Say you have some money to invest. You can put it in real estate, but you’ll demand compensation for your time and energy. If you think you’ll receive less than that return, you’ll just keep your money in the bank, or the stock market. It’s this return which sets home prices. Would you invest in a house house if you get a better yield from your savings account?
How can we measure this? For a long term investor, their rate of return is determined by rents. So let’s start there. Do rental rates track well with home prices?
As luck would have it, the Bureau of Labor Statistics has calculated Owner Equivalent Rent since 1983 (this is not as far back as I would like, but it’s a start).
Up until the the beginning of the bubble in the early 2000’s, prices tracked rent very well.
This makes sense. If you could rent a $1,000,000 home for $100 a month, you’d be silly to buy it. Renting pushes the rental prices up and home prices down. If enough people make this trade, prices and rent will fall in line with “acceptable” returns.
Price to Rent Ratio
Let’s clarify things even further by dividing price by rent:
Now that’s a sexy chart. The previous chart sloped up thank to the “miracle” of inflation. Since both prices and rents are in dollar denominations, when we divide one by the other we take inflation out of the picture and the bubble appears extra bubbly.
Notice anything strange in this chart? Today’s prices are above the norm set in the 1980’s and 1990’s.
Might this imply a further drop in home prices? Perhaps. But this ratio changes.
Changing the Ratio for US Home Prices
Our price to rent ratio is an approximation of the return the market demands, which can be affected by a plethora of things. Here are a few:
Interest Rates. When interest rates are high, money is harder to borrow and there are other high yielding investments competing for dollars. Thus you will demand a higher return on your investment and the price/rent ratio should drop. The opposite is also true. That’s the theory at least. Over our timeline, it’s difficult to notice much impact:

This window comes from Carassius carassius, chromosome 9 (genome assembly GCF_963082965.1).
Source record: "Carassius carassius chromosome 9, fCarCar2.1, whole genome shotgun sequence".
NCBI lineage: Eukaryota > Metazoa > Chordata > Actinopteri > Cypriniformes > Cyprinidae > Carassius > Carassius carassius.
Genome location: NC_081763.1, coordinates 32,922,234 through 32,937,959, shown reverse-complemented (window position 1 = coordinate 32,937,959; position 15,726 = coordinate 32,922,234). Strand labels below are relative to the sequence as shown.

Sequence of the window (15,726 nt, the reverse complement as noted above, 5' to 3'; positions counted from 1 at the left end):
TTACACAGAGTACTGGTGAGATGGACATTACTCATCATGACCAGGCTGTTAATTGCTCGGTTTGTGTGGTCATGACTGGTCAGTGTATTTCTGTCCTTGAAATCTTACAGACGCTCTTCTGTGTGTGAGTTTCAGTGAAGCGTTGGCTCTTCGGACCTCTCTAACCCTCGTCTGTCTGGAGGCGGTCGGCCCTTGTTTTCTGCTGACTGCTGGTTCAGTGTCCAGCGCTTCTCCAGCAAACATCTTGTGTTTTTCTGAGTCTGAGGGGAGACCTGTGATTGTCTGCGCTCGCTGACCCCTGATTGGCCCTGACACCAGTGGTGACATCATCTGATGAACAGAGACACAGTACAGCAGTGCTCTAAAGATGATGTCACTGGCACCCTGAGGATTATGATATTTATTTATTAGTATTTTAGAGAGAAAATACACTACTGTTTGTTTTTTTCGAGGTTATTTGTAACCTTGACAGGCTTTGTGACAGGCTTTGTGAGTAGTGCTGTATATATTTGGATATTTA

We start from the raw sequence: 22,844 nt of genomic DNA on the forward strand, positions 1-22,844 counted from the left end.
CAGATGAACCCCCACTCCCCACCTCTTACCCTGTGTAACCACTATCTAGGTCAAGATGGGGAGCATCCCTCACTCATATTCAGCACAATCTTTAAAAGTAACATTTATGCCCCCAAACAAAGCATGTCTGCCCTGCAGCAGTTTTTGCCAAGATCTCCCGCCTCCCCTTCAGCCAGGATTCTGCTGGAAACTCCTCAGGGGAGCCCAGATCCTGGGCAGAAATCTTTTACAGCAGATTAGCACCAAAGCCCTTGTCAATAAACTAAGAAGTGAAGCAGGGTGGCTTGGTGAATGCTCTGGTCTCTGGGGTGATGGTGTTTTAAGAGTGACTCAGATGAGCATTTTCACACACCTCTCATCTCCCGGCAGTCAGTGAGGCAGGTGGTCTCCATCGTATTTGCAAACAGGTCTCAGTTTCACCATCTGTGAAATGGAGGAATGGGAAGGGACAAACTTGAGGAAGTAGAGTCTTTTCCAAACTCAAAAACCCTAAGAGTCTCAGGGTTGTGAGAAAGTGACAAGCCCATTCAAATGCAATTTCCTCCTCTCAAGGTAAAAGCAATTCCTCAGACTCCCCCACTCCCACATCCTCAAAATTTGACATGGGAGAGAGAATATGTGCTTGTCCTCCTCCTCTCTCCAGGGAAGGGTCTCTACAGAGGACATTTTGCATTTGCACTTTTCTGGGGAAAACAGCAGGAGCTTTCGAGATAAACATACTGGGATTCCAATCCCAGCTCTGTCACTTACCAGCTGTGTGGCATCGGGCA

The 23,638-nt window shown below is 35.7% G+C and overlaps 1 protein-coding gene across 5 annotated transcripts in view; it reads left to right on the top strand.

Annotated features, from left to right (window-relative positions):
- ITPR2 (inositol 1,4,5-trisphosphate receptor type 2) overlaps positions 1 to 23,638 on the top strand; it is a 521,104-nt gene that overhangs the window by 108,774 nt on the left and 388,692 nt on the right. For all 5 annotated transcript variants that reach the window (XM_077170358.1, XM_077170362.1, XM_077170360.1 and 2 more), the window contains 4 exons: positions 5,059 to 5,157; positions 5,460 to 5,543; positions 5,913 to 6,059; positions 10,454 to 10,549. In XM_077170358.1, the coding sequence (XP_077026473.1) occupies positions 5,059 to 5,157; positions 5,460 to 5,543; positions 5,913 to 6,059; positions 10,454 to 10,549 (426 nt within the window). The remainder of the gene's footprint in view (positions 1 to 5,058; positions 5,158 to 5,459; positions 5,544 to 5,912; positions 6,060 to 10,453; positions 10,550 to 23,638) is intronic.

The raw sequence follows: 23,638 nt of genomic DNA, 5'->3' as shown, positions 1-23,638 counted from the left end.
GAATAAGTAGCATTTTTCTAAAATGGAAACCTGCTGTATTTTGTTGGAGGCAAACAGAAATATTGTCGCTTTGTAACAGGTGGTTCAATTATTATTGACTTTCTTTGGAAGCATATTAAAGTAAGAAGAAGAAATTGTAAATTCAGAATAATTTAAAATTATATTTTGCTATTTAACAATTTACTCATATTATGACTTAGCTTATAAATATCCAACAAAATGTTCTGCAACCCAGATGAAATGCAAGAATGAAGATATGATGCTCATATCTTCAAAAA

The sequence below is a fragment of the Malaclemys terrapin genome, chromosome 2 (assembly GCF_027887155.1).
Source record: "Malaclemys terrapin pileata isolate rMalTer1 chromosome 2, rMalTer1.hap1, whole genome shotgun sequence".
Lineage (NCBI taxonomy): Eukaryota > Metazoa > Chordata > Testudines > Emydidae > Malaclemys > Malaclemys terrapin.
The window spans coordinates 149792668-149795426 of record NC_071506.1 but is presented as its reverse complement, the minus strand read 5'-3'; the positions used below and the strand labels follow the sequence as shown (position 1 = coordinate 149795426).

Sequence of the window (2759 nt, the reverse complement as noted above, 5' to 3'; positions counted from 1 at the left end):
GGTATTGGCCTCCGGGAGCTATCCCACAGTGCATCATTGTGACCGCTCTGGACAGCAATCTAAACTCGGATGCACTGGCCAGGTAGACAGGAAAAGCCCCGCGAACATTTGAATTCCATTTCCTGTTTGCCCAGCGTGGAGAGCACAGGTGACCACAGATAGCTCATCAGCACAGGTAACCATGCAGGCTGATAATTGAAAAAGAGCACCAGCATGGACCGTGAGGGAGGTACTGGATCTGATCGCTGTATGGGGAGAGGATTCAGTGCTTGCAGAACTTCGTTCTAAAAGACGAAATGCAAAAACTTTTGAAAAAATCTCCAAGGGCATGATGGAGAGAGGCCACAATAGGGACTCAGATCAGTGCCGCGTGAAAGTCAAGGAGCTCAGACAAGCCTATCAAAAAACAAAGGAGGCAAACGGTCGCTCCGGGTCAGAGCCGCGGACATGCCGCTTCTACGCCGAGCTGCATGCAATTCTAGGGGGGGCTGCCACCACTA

Regulation. The idea is similar to interest rates, but more direct. If gobs of red tape forces you to invest more time and money into owning real estate, the ratio will drop.
Property Taxes. If Uncle Sam is taking more money out of your pocket, you will need a lower price to yield the same return, hence lower ratio. Again, the opposite is true.
Wrap It Up: US Home Prices Aren’t Going to Rebound
US Home Prices are determined by supply and demand (as are most things). Demand is driven by the population. Supply, by returns.
Short term supply might be determined by the number of houses available, but it doesn’t take long to build a new home. Rather, home scarcity is determined by how much return investors demand. We approximated the demanded return using the price/rent ratio and found that home prices are either where they should be or a bit high.
Will the US Home Prices rise in the future? Yes. So will the price of sandals. They’ll gradually increase thanks to inflation, not to “recover our losses.”
Do you agree or disagree? Share your comments below.